Here’s something I think is an interesting topic for a quick post.
Apparently, the government is considering proposals to change the 1986 Public Order Act, specifically Section 5 thereof, which states that
a person is guilty of an offence if he … uses threatening, abusive or insulting words or behaviour … within the hearing or sight of a person likely to be caused harassment, alarm or distress thereby
The criminal law also contains provisions intended to protect individuals from various other forms of harassment. For example, the 1986 Public Order Act and its amendment in the 1994 Criminal Justice and Public Order Act created the criminal offences of “causing harassment alarm or distress” and “causing intentional harassment alarm or distress”, where an offence is committed if an individual “uses threatening, abusive or insulting words or behaviour, or disorderly behaviour, or displays any writing, sign or other visible representation which is threatening, abusive or insulting within the hearing or sight of a person likely to be caused harassment, alarm or distress thereby.” Incidentally, these offences also apply to comments made on websites, as do the provisions of the Malicious Communications Act 1988.
The particular focus of the current discussion is the presence of the word “insulting” and whether it should be a criminal offence to insult someone. The first discussion of this that I read was in the context of homophobic abuse, and it’s interesting how it has divided opinion. For example, gay activist Peter Tatchell agrees with the proposed removal of “insulting” from the law, on grounds that it is a threat to freedom of speech, whereas the campaigning organisation Stonewall opposes the change.
This is a subject about which I will attempt to tread delicately, given my past experiences, but I have to say that I largely agree with Peter Tatchell. I don’t think it should be a criminal offence per se to make insulting remarks about another person, even if that insult comprises racist, sexist, homophobic or blasphemous language. I’m not saying that it’s right to insult people in such ways, just that it should not of itself be a matter for the criminal law.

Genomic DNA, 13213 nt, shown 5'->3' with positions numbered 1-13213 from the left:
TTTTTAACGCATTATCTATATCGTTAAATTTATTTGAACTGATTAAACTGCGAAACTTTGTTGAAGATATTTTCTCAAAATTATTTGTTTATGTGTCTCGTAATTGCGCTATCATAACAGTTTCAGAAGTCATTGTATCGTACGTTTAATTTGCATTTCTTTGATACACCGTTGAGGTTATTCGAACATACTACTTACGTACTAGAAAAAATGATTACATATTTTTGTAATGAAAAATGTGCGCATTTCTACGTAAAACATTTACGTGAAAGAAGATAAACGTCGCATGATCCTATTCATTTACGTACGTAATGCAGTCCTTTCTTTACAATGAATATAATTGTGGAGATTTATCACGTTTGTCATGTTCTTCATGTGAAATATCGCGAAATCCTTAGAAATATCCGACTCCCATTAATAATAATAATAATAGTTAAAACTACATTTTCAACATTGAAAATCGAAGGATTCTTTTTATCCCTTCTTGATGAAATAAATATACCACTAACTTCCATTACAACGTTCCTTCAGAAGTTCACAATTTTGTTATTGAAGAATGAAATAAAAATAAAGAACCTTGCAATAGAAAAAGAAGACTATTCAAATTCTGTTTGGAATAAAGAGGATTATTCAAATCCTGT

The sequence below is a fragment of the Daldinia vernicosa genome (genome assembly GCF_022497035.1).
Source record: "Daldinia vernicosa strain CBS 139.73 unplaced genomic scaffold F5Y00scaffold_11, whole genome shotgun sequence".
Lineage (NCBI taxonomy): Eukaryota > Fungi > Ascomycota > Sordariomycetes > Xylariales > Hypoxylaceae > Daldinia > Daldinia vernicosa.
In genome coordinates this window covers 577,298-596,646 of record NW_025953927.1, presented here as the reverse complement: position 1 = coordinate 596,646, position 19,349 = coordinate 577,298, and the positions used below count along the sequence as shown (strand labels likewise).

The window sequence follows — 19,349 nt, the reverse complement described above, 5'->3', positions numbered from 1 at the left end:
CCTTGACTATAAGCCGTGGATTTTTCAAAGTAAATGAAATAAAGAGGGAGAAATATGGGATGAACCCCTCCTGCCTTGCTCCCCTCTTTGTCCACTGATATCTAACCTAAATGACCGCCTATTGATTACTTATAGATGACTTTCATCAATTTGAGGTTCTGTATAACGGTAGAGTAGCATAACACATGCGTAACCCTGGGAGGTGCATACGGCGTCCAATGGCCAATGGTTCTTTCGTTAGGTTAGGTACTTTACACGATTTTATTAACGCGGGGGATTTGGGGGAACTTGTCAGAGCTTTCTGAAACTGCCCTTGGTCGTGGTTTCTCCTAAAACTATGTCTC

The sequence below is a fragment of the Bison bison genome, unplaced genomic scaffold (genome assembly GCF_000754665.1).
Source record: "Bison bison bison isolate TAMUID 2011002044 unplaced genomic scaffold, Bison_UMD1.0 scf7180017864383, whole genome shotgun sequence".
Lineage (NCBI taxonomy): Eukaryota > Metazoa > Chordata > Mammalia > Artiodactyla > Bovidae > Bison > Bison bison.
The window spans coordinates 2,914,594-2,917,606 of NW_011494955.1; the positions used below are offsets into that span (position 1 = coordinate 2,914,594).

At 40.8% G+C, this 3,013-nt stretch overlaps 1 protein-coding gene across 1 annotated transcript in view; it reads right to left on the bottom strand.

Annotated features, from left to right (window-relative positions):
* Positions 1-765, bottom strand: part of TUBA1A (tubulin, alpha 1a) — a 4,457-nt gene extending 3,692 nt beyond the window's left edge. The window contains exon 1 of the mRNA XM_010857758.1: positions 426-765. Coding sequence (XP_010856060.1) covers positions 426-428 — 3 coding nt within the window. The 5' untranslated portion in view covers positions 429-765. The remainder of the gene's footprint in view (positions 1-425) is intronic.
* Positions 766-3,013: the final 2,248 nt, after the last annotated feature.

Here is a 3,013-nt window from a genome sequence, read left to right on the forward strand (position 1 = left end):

The inclusion of “abusive” and “insulting” seems to have led to a situation in which the Police can interpret the law so widely that they can lock up anyone they don’t like the look of at the slightest provocation. By the same token, the law is so blurred that it is hard to apply where it is supposed to be intended – to stop harassment and intimidation. The proposed changes will not completely simplify matters, as judgement will still be required as to whether the behaviour is actually threatening or not. Some people are more easily intimidated than others.
As a matter of fact, I’m not even sure that amending this act is the best way forward. Perhaps it would be better to repeal it and think again, drawing up something less open to abuse. And yes, I do think it has been abused by the Police for their own ends.
Having said that, I don’t think freedom of speech can be absolute. It has always been tempered by wider considerations. The old argument about shouting “fire” in a crowded theatre and all that. I agree that attempts to restrict it should be kept to a minimum, but there has to be some form of redress if someone oversteps the mark. Abusive, insulting or harassing behaviour in the workplace should be dealt with in terms of internal disciplinary procedures, as many employers have their own codes of conduct to follow if someone misbehaves in such a way and their employees are bound by contracts to observe them. If the employer decides to enforce them, of course…
I find it even more difficult to support the current laws about “incitement”, such as the 2006 Racial and Religious Hatred Act which could be used to prosecute people simply criticising other people’s religious beliefs. It seems to me that it must be a poor kind of faith that can’t survive being questioned by others. If language is used that is intentionally threatening it is in any case already covered by the other laws I already mentioned.